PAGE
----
Building Plastic Nests and Gutting Fish in the Room of DOOM

Posted by KristenM on June 26th, 2015

by Chris Patrick

Martinez checks her bread crate naked goby nests.

Laurel Martinez checks her bread crate naked goby nests.

Plastic bread crates rest on the floor of the Rhode River, suspended by ropes from the Smithsonian Environmental Research Center’s dock. Eight PVC pipes arranged in a starburst sit horizontally on the bottom of the bread crates. In each tube there is a rolled sheet of thin, clear plastic. These rolled sheets are goby egg nests.

Or they’re supposed to be. Laurel Martinez, intern in the marine ecology lab this summer, slides out a plastic sheet and exclaims, “The mud crabs took over!”

This isn’t the plan. She wants the sheets to house naked gobies, bottom-dwelling fish. Martinez needs naked goby eggs for her summer project. Female gobies, who usually lay their eggs inside dead oyster shells, are supposed to go into the tubes, lay eggs on the plastic sheet, and leave. A male will fertilize the eggs and stay with them, guarding and caring for them until they hatch.


A male naked goby. (Laurel Martinez)

“It’s very sweet,” said Martinez. “Except for sometimes [the males] eat the eggs, which is not very sweet.”

Once they’re established, Martinez wants to bring goby nests into the lab to study how low oxygen and high acidity affect egg development. She thinks that at low levels of oxygen and high levels of acidity, the eggs will take longer to develop.

But today, the would-be goby nests are crawling with mud crabs. Martinez will have to wait until the mud crabs vamoose and gobies settle onto the plastic instead.


Laurel Martinez with a small naked goby on her finger. (Ken Wesley)

She has plenty of other projects to work on in the meantime. As interns in the marine ecology lab’s Room of DOOM (Dissolved Oxygen Oyster Mortality—the lab originally focused on oysters), Martinez and the other summer intern, Ken Wesley, help with various experiments spearheaded by postdoctoral fellows, head technician Rebecca Burrell, and the principal investigator, Dr. Denise Breitburg.

Martinez and Wesley grew up in Maryland about 10 minutes away from one another, Martinez in Silver Spring and Wesley in Bethesda. Both are University of Vermont undergrads: Martinez is a rising junior and Wesley is a rising senior. But they never met until this summer in the Room of DOOM.

Wesley has been here a bit longer than Martinez, and is further along in his project. Though also looking at decreased oxygen and increased acidity, he’s studying a different animal: the Atlantic silverside—a small, common fish of Chesapeake Bay often used as bait.

The lab collects silversides by seining with a long, vertical net. Wesley puts the fish in tanks of water with varying amounts of dissolved oxygen and acidity. He wants to see how these factors affect silverside feeding.

Which may be yuckier than it sounds, depending on your comfort level with fish guts. In the lab, silversides, a tiny fish, eat brine shrimp, an even tinier crustacean. To determine how much shrimp a silverside eats, Wesley gets up-close with its gut gunk.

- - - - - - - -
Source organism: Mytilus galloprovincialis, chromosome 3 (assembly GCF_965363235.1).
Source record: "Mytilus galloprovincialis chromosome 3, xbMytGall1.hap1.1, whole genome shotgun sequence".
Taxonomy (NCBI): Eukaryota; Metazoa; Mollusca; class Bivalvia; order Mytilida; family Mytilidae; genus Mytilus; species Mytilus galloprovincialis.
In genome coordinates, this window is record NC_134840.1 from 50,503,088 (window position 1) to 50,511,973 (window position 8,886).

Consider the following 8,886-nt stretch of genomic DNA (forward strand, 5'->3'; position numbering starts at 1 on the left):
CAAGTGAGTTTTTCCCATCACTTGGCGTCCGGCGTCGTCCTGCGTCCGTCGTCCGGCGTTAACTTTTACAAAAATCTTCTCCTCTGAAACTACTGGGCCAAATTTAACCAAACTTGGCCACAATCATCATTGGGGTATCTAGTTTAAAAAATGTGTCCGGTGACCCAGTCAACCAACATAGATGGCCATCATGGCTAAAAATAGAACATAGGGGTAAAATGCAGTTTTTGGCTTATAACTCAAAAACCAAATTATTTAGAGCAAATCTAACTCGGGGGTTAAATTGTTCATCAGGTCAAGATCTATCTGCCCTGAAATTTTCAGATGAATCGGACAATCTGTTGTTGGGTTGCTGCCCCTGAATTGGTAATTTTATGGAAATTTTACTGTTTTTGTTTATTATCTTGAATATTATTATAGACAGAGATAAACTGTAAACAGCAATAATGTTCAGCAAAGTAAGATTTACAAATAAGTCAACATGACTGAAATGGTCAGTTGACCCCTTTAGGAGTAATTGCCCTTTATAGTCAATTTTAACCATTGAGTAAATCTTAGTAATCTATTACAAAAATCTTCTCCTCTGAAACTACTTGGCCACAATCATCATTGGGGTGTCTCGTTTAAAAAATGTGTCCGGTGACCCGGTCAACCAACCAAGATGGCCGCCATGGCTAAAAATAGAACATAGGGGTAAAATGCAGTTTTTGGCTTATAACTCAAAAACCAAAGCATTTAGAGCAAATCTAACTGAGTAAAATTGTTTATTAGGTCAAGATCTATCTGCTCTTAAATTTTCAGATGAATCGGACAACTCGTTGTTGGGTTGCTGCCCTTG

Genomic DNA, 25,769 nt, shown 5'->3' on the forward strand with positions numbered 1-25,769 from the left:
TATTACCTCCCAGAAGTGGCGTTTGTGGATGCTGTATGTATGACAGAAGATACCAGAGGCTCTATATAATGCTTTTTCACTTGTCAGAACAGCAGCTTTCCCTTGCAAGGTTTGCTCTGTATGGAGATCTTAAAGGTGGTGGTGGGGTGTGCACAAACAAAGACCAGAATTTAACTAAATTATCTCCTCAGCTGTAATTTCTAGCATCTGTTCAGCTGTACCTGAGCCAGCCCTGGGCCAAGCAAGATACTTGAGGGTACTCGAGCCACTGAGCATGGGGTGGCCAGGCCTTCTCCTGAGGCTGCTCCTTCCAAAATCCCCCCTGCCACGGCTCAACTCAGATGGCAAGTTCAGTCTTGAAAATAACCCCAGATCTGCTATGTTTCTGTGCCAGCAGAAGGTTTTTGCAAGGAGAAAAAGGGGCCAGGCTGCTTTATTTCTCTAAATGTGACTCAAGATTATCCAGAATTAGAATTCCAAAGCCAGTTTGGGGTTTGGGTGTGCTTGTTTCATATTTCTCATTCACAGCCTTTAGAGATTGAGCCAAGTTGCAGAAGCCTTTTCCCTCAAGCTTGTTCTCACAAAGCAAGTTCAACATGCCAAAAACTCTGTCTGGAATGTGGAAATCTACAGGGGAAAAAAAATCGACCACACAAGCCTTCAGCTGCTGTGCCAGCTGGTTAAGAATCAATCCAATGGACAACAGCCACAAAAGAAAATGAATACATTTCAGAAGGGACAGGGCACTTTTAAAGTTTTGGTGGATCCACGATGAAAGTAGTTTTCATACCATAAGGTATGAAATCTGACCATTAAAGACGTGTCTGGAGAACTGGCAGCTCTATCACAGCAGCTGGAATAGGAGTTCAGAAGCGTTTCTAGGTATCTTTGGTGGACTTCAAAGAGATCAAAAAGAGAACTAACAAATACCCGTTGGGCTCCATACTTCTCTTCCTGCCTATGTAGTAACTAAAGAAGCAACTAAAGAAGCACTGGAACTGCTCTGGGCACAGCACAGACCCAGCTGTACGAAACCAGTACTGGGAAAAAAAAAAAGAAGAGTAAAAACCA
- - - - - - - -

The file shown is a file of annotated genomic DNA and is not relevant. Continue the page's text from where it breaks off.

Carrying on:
Wesley and Martinez watch fish tanks during one of their lab's projects.

Ken Wesley and Laurel Martinez watch fish in tanks during one of the Room of DOOM projects.

Wesley cuts open a fish with teeny scissors, then removes and cuts open its stomach. To get a “gut-content analysis,” he counts the number of brine shrimp in its stomach under the microscope. He’ll be counting shrimp for weeks to come.

Most projects in the Room of DOOM deal with effects of decreased oxygen and increased acidity in the water—problems scientists have witnessed in Chesapeake Bay and its tributaries.

Eutrophication, the influx of nutrients (like nitrogen and phosphorous) from fertilizer in runoff and other human activities, is decreasing the amount of dissolved oxygen in the water. In the Bay, nitrogen and phosphorous promote algae growth, causing algal blooms. Microbes break down the dead algae and other organic matter, using up a lot of oxygen in the process. This may not leave enough oxygen in the water for fish and other aquatic life.

The water is also becoming more acidic as the amount of atmospheric carbon dioxide (CO2), a greenhouse gas released with the burning of carbon-based fuels, increases. When CO2 dissolves in water, it forms carbonic acid, raising the water’s acidity.

But if these trends affect many species of fish and other aquatic life, why are Martinez and Wesley focusing on naked gobies and Atlantic silversides?

“Ease of access,” says Martinez. “The research organism isn’t quite as telling as the effects of the different physical water conditions.”

Wesley agrees. “If it affects these fish, we can see how it affects other species of fish in the whole web within the Chesapeake.”

Ken Wesley and Laurel Martinez inspect a bread crate nursery.


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